The rates are very high. Trust me. If I could give more and make the model work, I would. We spend a good deal of time every single day on the subject
Hypebot: That's my understanding too. The costs are too prohibitive, no matter how nice it would be.
David Hyman: We figure out how to give free in a restricted fashion in a more robust way that works!
My concern is... that once it's not just "free" and it's restricted free, then it's a "free trial" and that loses the vitality of real "free".
David Hyman: The rates the way they are, you cannot provide real free.
Hypebot: I imagine that restricted free, would ultimately be a radio feature or limited streaming. The benefits that I see in such an arrangement, is that it gives casual music fans time to exert effort and build a collection of music. The more songs that they "Love" – each getting stored in their collection – the easier it is for them to take ownership of those songs and see value in paying for access.
David Hyman: Don't disagree.
Hypebot: From my perspective, movies certainly are different from music.
I would argue that people don't take ownership of the movies that they stream on Netflix, because they aren't supposed to.
Music isn't movies; it's more like the couch that you rented. Once it's in your house, you fail to understand how you will start to take ownership of it -- looking at it as your couch. Once the trial is over, you won't want to part ways with it.
In reality, you thought you rented it, but really you bought it.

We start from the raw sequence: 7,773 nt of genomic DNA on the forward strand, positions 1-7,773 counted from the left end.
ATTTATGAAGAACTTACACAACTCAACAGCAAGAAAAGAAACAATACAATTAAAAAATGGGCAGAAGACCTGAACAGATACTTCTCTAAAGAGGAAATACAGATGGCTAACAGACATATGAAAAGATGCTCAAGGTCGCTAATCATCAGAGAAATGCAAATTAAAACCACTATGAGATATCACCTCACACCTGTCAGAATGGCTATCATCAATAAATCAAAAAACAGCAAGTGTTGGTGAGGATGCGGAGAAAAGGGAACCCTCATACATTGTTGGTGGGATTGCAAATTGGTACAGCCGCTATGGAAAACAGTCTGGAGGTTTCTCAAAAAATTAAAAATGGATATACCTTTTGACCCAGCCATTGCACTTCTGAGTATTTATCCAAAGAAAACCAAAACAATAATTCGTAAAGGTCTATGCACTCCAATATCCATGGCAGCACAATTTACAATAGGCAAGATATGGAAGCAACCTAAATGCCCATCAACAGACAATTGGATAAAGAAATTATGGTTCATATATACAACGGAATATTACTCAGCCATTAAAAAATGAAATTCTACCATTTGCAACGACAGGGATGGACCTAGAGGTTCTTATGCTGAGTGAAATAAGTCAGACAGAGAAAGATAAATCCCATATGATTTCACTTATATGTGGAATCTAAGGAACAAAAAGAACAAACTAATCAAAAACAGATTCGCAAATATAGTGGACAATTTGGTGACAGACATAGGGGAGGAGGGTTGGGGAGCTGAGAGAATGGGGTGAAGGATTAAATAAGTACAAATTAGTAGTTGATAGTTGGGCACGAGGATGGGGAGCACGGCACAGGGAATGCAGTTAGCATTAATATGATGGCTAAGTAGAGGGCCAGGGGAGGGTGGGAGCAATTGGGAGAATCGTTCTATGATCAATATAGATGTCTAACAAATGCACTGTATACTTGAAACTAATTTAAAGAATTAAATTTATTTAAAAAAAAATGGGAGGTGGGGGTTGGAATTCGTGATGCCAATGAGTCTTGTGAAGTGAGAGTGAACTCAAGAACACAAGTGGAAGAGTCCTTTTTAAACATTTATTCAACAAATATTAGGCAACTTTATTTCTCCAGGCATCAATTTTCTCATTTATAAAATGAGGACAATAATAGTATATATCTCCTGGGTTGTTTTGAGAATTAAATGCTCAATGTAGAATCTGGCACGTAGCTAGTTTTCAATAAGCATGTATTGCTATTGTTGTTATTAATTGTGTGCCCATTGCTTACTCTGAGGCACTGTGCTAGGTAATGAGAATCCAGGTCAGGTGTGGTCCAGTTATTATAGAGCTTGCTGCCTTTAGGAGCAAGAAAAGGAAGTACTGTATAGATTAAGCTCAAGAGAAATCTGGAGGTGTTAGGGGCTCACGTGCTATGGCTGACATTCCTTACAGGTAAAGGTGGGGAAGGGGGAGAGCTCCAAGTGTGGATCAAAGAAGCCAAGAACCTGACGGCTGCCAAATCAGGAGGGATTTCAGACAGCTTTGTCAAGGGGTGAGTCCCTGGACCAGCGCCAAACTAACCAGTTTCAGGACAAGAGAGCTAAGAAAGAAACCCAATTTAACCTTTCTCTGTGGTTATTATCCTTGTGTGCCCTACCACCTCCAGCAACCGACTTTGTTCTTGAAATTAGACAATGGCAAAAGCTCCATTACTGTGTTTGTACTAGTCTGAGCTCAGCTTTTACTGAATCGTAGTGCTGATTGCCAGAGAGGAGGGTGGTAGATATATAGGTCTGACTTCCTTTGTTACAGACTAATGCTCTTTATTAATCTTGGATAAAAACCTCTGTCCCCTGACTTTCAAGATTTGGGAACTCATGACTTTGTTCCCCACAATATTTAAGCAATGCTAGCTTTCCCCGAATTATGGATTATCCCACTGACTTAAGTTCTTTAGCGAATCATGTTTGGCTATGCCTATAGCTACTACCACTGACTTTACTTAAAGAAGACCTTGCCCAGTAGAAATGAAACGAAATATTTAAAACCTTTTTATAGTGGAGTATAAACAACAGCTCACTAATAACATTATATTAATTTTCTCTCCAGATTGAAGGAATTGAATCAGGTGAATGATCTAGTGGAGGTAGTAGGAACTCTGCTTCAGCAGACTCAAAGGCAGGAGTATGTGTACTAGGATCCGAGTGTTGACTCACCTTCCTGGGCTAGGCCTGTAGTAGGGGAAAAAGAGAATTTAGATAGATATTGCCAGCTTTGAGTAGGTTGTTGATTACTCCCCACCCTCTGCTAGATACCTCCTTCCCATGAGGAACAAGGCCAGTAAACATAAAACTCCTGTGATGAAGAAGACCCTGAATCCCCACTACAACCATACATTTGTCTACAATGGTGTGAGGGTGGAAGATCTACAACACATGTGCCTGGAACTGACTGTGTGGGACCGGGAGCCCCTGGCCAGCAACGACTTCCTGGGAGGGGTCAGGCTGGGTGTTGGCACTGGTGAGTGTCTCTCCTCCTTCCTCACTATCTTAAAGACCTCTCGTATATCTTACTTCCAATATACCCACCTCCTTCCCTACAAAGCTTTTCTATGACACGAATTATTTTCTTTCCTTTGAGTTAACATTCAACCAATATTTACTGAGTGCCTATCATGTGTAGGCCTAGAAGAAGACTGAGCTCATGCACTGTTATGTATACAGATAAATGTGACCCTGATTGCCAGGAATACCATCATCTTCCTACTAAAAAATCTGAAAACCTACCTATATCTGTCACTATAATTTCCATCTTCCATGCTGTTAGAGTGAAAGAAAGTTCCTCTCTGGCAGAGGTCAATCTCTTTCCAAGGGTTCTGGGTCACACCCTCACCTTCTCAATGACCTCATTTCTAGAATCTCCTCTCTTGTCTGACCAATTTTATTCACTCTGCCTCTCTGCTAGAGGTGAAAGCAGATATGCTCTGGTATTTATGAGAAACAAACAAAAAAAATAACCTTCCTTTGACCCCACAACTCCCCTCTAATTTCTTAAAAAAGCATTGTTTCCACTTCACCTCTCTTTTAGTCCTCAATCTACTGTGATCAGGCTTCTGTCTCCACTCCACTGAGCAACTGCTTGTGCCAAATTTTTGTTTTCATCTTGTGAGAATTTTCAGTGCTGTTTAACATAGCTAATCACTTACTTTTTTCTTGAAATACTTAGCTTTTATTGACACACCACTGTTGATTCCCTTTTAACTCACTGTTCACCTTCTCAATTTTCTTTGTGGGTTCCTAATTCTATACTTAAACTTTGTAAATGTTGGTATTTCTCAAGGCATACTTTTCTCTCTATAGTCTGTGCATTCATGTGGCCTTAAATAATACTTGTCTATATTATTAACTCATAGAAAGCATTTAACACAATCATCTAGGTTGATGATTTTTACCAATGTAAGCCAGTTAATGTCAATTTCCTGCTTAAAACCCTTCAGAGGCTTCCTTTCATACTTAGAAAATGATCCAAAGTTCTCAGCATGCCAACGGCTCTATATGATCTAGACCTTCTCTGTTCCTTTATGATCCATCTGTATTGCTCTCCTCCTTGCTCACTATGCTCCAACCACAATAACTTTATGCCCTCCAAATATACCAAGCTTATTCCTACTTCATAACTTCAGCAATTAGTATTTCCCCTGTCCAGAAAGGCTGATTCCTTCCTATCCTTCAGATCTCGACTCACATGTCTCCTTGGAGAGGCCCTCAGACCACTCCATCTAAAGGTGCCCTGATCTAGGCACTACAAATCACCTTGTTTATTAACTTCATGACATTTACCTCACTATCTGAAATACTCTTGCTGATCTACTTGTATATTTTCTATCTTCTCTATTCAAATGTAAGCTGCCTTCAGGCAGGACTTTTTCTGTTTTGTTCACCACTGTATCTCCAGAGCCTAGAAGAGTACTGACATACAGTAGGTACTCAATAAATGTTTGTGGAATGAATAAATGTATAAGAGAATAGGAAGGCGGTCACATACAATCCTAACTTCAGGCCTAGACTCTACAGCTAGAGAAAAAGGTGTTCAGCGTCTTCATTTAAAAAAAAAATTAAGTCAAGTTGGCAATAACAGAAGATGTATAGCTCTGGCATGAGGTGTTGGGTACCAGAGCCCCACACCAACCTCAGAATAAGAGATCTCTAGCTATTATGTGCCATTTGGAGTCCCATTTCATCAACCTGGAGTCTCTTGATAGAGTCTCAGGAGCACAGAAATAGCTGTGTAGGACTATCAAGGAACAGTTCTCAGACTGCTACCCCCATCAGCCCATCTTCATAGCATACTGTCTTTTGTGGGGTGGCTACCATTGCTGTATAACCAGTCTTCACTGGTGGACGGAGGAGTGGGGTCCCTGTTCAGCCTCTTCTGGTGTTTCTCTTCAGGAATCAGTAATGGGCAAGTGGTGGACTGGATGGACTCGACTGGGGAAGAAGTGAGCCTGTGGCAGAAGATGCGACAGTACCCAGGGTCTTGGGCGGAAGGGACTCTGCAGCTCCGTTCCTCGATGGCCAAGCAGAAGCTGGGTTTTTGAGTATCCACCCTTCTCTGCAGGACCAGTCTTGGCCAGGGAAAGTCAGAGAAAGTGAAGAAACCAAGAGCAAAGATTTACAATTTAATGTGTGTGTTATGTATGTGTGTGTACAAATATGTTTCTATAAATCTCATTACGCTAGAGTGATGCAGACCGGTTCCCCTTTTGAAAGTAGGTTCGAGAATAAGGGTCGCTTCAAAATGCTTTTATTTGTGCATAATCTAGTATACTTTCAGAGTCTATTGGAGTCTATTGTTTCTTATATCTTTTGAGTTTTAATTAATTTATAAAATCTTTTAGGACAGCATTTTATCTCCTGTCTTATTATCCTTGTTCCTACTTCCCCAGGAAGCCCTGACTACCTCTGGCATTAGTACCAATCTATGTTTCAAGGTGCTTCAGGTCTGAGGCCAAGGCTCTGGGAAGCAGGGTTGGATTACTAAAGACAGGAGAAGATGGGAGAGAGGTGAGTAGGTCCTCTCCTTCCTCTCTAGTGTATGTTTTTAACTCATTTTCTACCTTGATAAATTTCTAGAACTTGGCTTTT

David Hyman: Fair point. I will say this... And take it with a grain of salt it's just a data point... We a/b tested credit card up front versus no credit card up. Front credit card up front before the trial, in many ways was more successful in driving conversions as far as net yield. We now think it might be depended on where they come in from. It could be better without in some instances.
And also is dependent on platform – mobile, web, etc.
Hypebot: I think your right in that theory.
I can't recall the studies now. But we certainly fail to consider how where we are from impacts our decision making processes. So, how do we take away the burden of ownership without removing the cognitive benefits?
David Hyman: People need access at all music consumption touch points – embedded in car, TV flat screen, mobile, and gaming systems. Everywhere.
I think the benefits of ownership are already dead.
It's mostly a problem of lack of education.
Hypebot: Great points.
Another thing to bring up is that all this talk of getting users to "take ownership of their music" – which mostly comes from me – is almost nonsense.
An entire generation fans is coming of age who have no idea what it's like to own music, in any tangible form. They've also never had to exert effort to get it.
David Hyman: Yeah, like my daughter for one. She's 7. She's got MOG on an iPod in an Altec Lansing Docking Station in her room. She's hooked.
She cannot differentiate a download from a stream.
Sorry, but I've gotta run now!
Hypebot: No problem. Again, thank you for taking the time to chat.